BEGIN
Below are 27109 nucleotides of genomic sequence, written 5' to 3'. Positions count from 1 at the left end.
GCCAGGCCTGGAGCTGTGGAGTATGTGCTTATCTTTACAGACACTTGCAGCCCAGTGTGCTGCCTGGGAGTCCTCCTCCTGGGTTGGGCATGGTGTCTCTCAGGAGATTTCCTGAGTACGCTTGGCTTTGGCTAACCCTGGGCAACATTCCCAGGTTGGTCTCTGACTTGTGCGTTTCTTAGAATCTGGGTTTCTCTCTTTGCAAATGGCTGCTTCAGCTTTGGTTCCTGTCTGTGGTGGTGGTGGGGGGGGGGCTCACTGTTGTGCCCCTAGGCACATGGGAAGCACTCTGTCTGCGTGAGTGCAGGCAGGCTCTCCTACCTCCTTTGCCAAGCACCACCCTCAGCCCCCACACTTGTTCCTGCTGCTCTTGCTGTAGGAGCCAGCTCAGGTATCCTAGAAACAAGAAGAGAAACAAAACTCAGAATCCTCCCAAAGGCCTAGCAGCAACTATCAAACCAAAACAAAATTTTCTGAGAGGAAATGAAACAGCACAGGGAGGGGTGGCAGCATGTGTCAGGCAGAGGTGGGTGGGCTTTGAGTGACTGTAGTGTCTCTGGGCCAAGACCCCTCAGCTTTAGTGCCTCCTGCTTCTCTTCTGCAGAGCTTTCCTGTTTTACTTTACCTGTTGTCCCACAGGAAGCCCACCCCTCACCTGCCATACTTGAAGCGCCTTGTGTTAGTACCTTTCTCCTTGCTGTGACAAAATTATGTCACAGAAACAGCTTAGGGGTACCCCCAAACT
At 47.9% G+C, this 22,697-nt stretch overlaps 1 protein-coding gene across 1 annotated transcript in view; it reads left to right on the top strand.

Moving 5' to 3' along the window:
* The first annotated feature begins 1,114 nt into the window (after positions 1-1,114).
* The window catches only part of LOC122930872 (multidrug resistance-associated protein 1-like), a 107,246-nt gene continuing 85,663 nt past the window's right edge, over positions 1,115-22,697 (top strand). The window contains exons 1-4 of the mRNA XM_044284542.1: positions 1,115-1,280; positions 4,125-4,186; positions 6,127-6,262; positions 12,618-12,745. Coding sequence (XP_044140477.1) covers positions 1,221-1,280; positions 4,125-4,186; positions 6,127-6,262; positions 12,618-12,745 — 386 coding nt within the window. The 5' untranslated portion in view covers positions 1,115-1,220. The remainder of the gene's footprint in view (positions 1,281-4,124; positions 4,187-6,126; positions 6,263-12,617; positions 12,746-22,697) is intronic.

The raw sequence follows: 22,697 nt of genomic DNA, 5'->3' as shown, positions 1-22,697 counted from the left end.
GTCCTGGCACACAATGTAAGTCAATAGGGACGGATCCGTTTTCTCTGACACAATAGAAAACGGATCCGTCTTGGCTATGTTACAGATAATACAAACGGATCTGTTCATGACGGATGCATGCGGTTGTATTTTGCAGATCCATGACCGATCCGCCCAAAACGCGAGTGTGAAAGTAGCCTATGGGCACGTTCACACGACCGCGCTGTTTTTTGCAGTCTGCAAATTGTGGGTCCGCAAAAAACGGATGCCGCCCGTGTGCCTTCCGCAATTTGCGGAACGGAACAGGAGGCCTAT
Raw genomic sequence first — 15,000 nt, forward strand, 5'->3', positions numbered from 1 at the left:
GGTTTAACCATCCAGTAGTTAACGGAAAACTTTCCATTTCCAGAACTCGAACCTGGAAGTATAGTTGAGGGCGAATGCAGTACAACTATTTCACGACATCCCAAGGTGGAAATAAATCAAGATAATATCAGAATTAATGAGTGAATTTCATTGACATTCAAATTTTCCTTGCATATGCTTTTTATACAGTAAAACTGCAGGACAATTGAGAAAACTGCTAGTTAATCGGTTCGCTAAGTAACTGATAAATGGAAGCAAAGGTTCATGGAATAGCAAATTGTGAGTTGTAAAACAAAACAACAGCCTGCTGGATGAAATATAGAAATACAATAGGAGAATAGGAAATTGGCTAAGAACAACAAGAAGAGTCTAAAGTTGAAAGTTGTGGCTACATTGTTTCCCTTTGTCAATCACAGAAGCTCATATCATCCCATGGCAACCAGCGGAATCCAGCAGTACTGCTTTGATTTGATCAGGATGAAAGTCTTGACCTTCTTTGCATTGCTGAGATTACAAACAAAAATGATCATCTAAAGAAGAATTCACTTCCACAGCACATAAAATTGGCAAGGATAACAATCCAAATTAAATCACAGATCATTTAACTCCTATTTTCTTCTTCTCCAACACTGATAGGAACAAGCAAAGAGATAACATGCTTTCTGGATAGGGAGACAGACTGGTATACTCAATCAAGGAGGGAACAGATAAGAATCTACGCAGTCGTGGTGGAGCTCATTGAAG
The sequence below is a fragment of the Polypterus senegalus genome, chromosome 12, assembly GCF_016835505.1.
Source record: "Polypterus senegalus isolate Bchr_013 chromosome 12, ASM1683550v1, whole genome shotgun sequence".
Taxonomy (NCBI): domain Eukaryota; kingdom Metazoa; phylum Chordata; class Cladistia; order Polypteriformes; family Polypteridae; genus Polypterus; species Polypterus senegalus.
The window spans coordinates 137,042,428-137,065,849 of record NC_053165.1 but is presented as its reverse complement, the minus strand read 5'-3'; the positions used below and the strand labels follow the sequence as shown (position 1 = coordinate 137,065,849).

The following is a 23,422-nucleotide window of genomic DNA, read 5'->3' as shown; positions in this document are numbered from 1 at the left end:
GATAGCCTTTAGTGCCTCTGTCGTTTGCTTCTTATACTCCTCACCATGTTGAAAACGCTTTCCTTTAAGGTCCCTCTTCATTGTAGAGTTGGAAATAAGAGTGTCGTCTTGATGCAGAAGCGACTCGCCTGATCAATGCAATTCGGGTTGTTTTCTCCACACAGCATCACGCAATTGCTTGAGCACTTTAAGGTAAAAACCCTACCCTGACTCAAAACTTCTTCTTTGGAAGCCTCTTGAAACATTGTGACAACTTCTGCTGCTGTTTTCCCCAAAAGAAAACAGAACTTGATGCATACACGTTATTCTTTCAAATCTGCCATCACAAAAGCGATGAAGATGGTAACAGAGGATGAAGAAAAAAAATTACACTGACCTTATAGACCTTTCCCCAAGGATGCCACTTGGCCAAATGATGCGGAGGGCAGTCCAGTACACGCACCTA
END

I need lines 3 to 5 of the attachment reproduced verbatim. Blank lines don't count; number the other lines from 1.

At 47.9% G+C, this 22,697-nt stretch overlaps 1 protein-coding gene across 1 annotated transcript in view; it reads left to right on the top strand.

Moving 5' to 3' along the window:
* The first annotated feature begins 1,114 nt into the window (after positions 1-1,114).